Regarding the temperature sensors (thermistors), the requirement differs because the thermistor runs at 5 volts and approximately 2 mA of current, which is a negligible line loss. The main difference resides in the line resistance. ETI controllers use a 100k ohm thermistor with a negative temperature coefficient, so when the temperature decreases, the resistance increases. Since the thermistors are used for snow melt and freeze protection, the range of resistance used is 2.7Meg ohms (-40F °) to 75.2k ohms (+90F °). This means a single digit degree change will be marked by a resistance change of between 800k ohm per degree on the cold end to 2k ohms per degree on the hot end.

 

Since #22 AWG wire (which is what is specified on the thermistor) has a resistance value of 16.5 ohms per 1000 ft, it can be observed that the wire gauge will not make a considerable difference in the measurement of temperature. This means it is acceptable to use a #22 AWG wire to extend the cable.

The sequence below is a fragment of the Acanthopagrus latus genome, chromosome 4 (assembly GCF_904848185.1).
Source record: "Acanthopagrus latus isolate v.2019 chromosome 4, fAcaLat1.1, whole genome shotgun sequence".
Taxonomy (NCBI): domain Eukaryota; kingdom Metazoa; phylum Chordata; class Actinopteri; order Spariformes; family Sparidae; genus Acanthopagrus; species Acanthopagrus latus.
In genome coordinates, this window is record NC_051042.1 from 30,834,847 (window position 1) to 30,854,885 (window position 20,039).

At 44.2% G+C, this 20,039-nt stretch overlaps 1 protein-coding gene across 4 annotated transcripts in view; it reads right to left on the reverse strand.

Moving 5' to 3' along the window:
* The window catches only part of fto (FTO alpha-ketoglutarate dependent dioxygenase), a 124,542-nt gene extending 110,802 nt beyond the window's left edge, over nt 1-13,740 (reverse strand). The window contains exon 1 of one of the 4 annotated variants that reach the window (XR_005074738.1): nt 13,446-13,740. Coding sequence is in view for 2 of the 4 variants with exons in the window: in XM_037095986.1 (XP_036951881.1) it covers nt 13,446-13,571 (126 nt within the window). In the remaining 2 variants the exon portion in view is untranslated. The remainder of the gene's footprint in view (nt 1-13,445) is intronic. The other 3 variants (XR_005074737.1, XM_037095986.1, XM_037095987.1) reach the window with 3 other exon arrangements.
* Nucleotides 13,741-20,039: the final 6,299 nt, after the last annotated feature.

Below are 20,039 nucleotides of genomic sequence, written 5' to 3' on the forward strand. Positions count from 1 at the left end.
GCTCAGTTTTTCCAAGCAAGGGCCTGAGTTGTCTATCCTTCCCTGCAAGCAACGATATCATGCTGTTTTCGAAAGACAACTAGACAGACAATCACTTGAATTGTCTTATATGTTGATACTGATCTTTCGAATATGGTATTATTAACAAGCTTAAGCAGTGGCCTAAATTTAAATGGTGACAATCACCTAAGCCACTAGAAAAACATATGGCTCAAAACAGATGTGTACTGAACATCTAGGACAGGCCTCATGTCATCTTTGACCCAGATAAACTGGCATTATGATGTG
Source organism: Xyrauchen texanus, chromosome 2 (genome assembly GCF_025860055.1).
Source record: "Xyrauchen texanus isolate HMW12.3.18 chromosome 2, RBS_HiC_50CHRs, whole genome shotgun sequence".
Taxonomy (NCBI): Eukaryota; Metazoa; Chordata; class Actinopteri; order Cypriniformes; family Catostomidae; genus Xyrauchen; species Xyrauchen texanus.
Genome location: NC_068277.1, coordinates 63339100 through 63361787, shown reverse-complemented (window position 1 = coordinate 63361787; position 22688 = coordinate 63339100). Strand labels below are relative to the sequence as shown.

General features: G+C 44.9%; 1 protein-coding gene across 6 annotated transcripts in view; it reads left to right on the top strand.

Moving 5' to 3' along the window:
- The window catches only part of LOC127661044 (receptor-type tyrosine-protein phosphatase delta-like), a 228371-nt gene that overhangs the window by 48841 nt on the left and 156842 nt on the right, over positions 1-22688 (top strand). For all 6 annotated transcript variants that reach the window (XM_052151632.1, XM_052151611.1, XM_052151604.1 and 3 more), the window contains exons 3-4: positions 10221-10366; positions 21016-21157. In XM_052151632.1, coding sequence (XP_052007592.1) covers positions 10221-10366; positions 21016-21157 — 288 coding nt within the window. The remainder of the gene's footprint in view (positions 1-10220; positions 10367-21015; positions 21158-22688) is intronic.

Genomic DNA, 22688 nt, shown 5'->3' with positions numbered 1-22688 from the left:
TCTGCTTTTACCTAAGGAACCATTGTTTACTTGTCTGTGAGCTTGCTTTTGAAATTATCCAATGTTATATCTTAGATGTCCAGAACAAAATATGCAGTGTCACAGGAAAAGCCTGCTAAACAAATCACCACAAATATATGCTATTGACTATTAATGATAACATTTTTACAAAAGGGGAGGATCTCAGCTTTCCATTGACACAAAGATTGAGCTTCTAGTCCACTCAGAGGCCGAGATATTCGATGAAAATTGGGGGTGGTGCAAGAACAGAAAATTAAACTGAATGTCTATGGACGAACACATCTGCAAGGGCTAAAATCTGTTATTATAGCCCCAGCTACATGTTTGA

#18AWG wire is 6.51 ohms per 1000 feet of wire and #12 AWG is 1.62 ohms per 1000 feet. It is worth mentioning because the #22 AWG may be the most cost-effective solution compared to the #18 or #12 AWG wire.

 

With all of that said, if the wire meets the work requirements for insulation and protection of the wire and meets ETI’s wire recommendations, it is acceptable to use #22 AWG or larger to extend the wires for the thermistor, and #18 AWG wire for up to 500 ft and #12 AWG wire for anything greater than 500 ft for ETI’s Snow Switch sensor cables

ETI TRACON – HEAT TRACE – HELPFUL TIPS

TRACON FAQ’S – FPT-130

 

CAN THE UNIT INTERFACE WITH BMS? CAN IT COMMUNICATE WITH BACNET OR MODBUS?

No, the FPT 130 provides a summary alarm via a dry contact relay.  This relay is energized whenever the unit is powered.  So, with power off the NC contact is closed, and the NO contact is open.  When the unit is powered these are in the opposite state.  A fault will de-energize the alarm relay and close the NC contact.  This allows for a default, power loss alarm without power.

 

MAX ALLEN

MAX ALLEN

Sales Associate

(O) +1 574-999-1226

mallen@networketi.com